Welcome to the Food Allergy Blog Carnival! The theme this week is restaurants. Eating out safely with food allergies can be a stressful, rather than enjoyable experience. I was expecting to see a few horror stories, but instead everyone sent in posts about the places that are good to them. I am very happy to return the favor and spread the word about restaurants that go out of their way to accommodate diners with food allergies.
Many of you are preparing for Easter, and were kind enough to share your recipes and holiday plans. Finally, we have the latest news.
Eating Out With Food Allergies:
Disney sets the gold standard for providing a magical dining experience for the food allergic. Gina Clowes of Allergy Moms interviews Joel Schaefer, Disney's Special Dietary Needs Manager, in their latest newsletter. He provides detailed instructions for visiting all of Disney's attractions.
Allergy Moms issues a well deserved "Accommodation Award" to The Plaza at The Magic Kingdom.
Ria Sharon of Check My Tag writes about "Nut Allergy Friendly Restaurants." Amazingly, she finds a Chinese restaurant, The Chinese Noodle Cafe, that reigns supreme. They prove that it's not the style of cuisine, it's the attitude of the owner, who takes cross-contamination seriously.
Sarah, the No Whey, Mama, says "We heart Eat'n Park" with good reason. The Pittsburgh based restaurant boasts soy milk on its menu, has lists of dairy and gluten free items, and has a knowledgeable and accommodating staff that willingly bypasses the salad or breakfast bar to bring food directly to their dairy allergic child.
Recipes and Strategies for a Safe Holiday:
Alisa at Go Dairy Free researches egg dyes and finds "many food-grade, FDA approved dyes are made with toxins such as coal, tar, and other petroleum based products." In "Avoid Added Chemicals with Easy Homemade Easter Egg Dyes," she provides safe and ecologically friendly recipes and directions. Your children may enjoy making the dyes more than dying the eggs!
Janeen at Our Story generously shares her entire "Easter Menu" (with recipes), which is safe for those allergic to wheat, rye, barley, eggs, dairy, peanuts and tree nuts. I'm definitely going to try making the Maple Glazed New Potatoes.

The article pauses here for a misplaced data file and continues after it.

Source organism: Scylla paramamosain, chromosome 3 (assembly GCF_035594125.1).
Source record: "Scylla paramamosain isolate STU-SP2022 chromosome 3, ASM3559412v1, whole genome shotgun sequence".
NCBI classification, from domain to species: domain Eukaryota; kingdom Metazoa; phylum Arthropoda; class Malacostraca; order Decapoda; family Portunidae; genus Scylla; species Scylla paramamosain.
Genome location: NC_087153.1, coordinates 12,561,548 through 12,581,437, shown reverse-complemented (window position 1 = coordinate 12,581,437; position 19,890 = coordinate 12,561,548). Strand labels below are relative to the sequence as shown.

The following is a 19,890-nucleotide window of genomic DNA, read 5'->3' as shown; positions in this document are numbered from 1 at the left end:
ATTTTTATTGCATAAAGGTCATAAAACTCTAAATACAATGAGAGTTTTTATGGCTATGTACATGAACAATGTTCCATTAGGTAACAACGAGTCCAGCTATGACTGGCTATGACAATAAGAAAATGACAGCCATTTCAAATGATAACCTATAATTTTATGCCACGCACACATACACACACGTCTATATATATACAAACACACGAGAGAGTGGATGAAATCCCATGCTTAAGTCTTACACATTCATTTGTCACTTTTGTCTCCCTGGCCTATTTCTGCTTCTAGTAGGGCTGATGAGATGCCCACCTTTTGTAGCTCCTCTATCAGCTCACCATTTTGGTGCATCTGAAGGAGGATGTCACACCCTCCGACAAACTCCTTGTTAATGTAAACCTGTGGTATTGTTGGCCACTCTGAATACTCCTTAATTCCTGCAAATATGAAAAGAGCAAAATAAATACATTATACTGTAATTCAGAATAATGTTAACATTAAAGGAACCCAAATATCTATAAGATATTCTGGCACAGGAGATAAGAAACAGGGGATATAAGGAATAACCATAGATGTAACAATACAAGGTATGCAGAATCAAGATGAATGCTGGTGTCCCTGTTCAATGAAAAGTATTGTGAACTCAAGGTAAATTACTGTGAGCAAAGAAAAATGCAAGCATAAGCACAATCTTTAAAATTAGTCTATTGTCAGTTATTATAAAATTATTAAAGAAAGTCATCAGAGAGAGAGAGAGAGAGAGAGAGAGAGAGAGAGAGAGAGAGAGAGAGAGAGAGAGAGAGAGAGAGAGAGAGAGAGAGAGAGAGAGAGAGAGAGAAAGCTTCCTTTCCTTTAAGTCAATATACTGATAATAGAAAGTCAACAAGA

Janeen's post also links to this touching article on "Making Purim Allergy-Free" at Chabad.org by Sara Atkins. She details her journey as the mother of three food allergic children who, "have gone from a total of forty-plus allergens down to less than twenty." Of course, there are also recipes for hamentashen, etc.
Libby at The Allergic Kid bakes an egg and dairy free "Coconut Key Lime Pie" for March 14th, the mathematical holiday known as "Pi Day."
Allergies in the News:
Leslea Harmon from Allergyware sifts through the headlines in her latest post and podcast of "All the News that Itches." She also interviews former Jeopardy champion Victoria Groce of About.Com Food Allergies, who provides useful information on the difference between food allergy and celiac disease.
At The Allergic Kid, Libby puts the EPA into time out for failing to protect asthmatic and allergic kids in "New EPA Limits Protect Industry Not Children."
That concludes this issue of the Carnival. Many thanks to Rational Jenn for allowing me to host. The next theme will be food allergies at school. What have your experiences been? What precautions does your child's school take? Were they already in place, or did you need to request them? Has your child experienced any food allergy related bullying? Did a food allergy contribute to a decision to home school? Don't forget to pack those lunch boxes!